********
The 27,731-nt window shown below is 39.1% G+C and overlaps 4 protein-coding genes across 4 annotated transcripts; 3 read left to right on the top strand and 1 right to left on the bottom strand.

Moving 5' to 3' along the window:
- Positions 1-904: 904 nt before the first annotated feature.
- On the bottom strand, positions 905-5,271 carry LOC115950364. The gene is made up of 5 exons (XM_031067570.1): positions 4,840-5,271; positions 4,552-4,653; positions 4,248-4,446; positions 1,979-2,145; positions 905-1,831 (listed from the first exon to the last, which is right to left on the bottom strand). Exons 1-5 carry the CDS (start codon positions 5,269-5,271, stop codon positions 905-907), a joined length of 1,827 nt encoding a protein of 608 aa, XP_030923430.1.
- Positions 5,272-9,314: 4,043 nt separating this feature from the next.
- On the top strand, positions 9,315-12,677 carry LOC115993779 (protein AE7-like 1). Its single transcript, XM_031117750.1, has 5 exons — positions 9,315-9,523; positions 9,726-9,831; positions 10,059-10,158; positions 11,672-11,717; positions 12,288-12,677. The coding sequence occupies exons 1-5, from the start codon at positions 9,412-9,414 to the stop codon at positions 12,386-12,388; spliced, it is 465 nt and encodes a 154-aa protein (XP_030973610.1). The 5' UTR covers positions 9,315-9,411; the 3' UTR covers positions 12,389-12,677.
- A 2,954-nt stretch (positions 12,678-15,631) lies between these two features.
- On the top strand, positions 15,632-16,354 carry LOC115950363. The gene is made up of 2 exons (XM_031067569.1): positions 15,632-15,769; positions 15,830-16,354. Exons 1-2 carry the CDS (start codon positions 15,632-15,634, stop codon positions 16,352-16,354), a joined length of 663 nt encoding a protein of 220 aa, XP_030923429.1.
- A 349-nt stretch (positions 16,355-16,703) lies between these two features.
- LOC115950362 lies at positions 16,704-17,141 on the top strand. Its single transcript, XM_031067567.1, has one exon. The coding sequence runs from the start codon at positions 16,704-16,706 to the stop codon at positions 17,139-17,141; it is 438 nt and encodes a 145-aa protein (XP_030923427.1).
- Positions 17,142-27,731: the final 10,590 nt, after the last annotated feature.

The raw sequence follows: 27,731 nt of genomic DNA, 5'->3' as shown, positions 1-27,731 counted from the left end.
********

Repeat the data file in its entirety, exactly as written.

The 27,731-nt window shown below is 39.1% G+C and overlaps 4 protein-coding genes across 4 annotated transcripts; 3 read left to right on the top strand and 1 right to left on the bottom strand.

Moving 5' to 3' along the window:
- Positions 1-904: 904 nt before the first annotated feature.
- On the bottom strand, positions 905-5,271 carry LOC115950364. The gene is made up of 5 exons (XM_031067570.1): positions 4,840-5,271; positions 4,552-4,653; positions 4,248-4,446; positions 1,979-2,145; positions 905-1,831 (listed from the first exon to the last, which is right to left on the bottom strand). Exons 1-5 carry the CDS (start codon positions 5,269-5,271, stop codon positions 905-907), a joined length of 1,827 nt encoding a protein of 608 aa, XP_030923430.1.
- Positions 5,272-9,314: 4,043 nt separating this feature from the next.
- On the top strand, positions 9,315-12,677 carry LOC115993779 (protein AE7-like 1). Its single transcript, XM_031117750.1, has 5 exons — positions 9,315-9,523; positions 9,726-9,831; positions 10,059-10,158; positions 11,672-11,717; positions 12,288-12,677. The coding sequence occupies exons 1-5, from the start codon at positions 9,412-9,414 to the stop codon at positions 12,386-12,388; spliced, it is 465 nt and encodes a 154-aa protein (XP_030973610.1). The 5' UTR covers positions 9,315-9,411; the 3' UTR covers positions 12,389-12,677.
- A 2,954-nt stretch (positions 12,678-15,631) lies between these two features.
- On the top strand, positions 15,632-16,354 carry LOC115950363. The gene is made up of 2 exons (XM_031067569.1): positions 15,632-15,769; positions 15,830-16,354. Exons 1-2 carry the CDS (start codon positions 15,632-15,634, stop codon positions 16,352-16,354), a joined length of 663 nt encoding a protein of 220 aa, XP_030923429.1.
- A 349-nt stretch (positions 16,355-16,703) lies between these two features.
- LOC115950362 lies at positions 16,704-17,141 on the top strand. Its single transcript, XM_031067567.1, has one exon. The coding sequence runs from the start codon at positions 16,704-16,706 to the stop codon at positions 17,139-17,141; it is 438 nt and encodes a 145-aa protein (XP_030923427.1).
- Positions 17,142-27,731: the final 10,590 nt, after the last annotated feature.

The raw sequence follows: 27,731 nt of genomic DNA, 5'->3' as shown, positions 1-27,731 counted from the left end.